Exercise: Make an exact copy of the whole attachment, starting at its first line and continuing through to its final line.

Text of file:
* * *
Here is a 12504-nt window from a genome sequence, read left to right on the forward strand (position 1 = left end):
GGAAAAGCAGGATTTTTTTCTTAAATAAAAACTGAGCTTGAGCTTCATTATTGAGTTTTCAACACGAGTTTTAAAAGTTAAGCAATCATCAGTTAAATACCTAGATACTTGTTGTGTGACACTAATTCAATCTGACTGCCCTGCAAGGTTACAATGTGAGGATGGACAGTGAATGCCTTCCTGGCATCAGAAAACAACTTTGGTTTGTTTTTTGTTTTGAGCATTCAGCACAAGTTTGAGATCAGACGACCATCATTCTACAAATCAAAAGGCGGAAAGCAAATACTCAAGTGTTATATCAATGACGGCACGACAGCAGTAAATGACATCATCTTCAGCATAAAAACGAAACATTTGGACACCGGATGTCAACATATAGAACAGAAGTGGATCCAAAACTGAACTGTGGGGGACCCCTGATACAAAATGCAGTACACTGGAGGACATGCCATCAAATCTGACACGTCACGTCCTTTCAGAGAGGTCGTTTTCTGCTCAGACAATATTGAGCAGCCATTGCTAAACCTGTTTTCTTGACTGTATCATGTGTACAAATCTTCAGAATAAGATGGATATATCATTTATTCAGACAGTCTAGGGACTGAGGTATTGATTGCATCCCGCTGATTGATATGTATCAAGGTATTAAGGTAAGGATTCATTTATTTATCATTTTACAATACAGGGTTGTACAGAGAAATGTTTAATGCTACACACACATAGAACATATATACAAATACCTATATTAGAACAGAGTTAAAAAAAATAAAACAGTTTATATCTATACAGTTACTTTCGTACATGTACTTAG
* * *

Here is a 12504-nt window from a genome sequence, read left to right on the forward strand (position 1 = left end):
GGAAAAGCAGGATTTTTTTCTTAAATAAAAACTGAGCTTGAGCTTCATTATTGAGTTTTCAACACGAGTTTTAAAAGTTAAGCAATCATCAGTTAAATACCTAGATACTTGTTGTGTGACACTAATTCAATCTGACTGCCCTGCAAGGTTACAATGTGAGGATGGACAGTGAATGCCTTCCTGGCATCAGAAAACAACTTTGGTTTGTTTTTTGTTTTGAGCATTCAGCACAAGTTTGAGATCAGACGACCATCATTCTACAAATCAAAAGGCGGAAAGCAAATACTCAAGTGTTATATCAATGACGGCACGACAGCAGTAAATGACATCATCTTCAGCATAAAAACGAAACATTTGGACACCGGATGTCAACATATAGAACAGAAGTGGATCCAAAACTGAACTGTGGGGGACCCCTGATACAAAATGCAGTACACTGGAGGACATGCCATCAAATCTGACACGTCACGTCCTTTCAGAGAGGTCGTTTTCTGCTCAGACAATATTGAGCAGCCATTGCTAAACCTGTTTTCTTGACTGTATCATGTGTACAAATCTTCAGAATAAGATGGATATATCATTTATTCAGACAGTCTAGGGACTGAGGTATTGATTGCATCCCGCTGATTGATATGTATCAAGGTATTAAGGTAAGGATTCATTTATTTATCATTTTACAATACAGGGTTGTACAGAGAAATGTTTAATGCTACACACACATAGAACATATATACAAATACCTATATTAGAACAGAGTTAAAAAAAATAAAACAGTTTATATCTATACAGTTACTTTCGTACATGTACTTAG